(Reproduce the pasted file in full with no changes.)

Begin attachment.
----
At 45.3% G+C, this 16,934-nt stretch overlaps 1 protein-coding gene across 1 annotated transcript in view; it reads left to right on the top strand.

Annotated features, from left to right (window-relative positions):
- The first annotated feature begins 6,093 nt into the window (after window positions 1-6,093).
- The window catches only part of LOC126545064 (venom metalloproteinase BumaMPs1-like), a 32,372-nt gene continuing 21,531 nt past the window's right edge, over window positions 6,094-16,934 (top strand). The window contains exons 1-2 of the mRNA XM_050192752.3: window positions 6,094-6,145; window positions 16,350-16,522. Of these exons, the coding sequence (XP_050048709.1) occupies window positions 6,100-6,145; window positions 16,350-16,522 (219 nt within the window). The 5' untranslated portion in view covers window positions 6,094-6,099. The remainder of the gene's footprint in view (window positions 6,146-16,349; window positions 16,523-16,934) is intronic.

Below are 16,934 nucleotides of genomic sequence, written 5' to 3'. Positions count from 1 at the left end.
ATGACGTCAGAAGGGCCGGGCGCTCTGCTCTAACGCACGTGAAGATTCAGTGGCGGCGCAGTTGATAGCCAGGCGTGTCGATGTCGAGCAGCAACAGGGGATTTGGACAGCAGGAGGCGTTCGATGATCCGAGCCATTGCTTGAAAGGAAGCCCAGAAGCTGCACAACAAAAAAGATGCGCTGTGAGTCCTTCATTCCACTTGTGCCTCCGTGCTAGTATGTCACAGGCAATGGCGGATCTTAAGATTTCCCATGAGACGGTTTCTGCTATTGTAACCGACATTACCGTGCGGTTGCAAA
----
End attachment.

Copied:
At 45.3% G+C, this 16,934-nt stretch overlaps 1 protein-coding gene across 1 annotated transcript in view; it reads left to right on the top strand.

Annotated features, from left to right (window-relative positions):
- The first annotated feature begins 6,093 nt into the window (after window positions 1-6,093).
- The window catches only part of LOC126545064 (venom metalloproteinase BumaMPs1-like), a 32,372-nt gene continuing 21,531 nt past the window's right edge, over window positions 6,094-16,934 (top strand). The window contains exons 1-2 of the mRNA XM_050192752.3: window positions 6,094-6,145; window positions 16,350-16,522. Of these exons, the coding sequence (XP_050048709.1) occupies window positions 6,100-6,145; window positions 16,350-16,522 (219 nt within the window). The 5' untranslated portion in view covers window positions 6,094-6,099. The remainder of the gene's footprint in view (window positions 6,146-16,349; window positions 16,523-16,934) is intronic.

Below are 16,934 nucleotides of genomic sequence, written 5' to 3'. Positions count from 1 at the left end.
ATGACGTCAGAAGGGCCGGGCGCTCTGCTCTAACGCACGTGAAGATTCAGTGGCGGCGCAGTTGATAGCCAGGCGTGTCGATGTCGAGCAGCAACAGGGGATTTGGACAGCAGGAGGCGTTCGATGATCCGAGCCATTGCTTGAAAGGAAGCCCAGAAGCTGCACAACAAAAAAGATGCGCTGTGAGTCCTTCATTCCACTTGTGCCTCCGTGCTAGTATGTCACAGGCAATGGCGGATCTTAAGATTTCCCATGAGACGGTTTCTGCTATTGTAACCGACATTACCGTGCGGTTGCAAA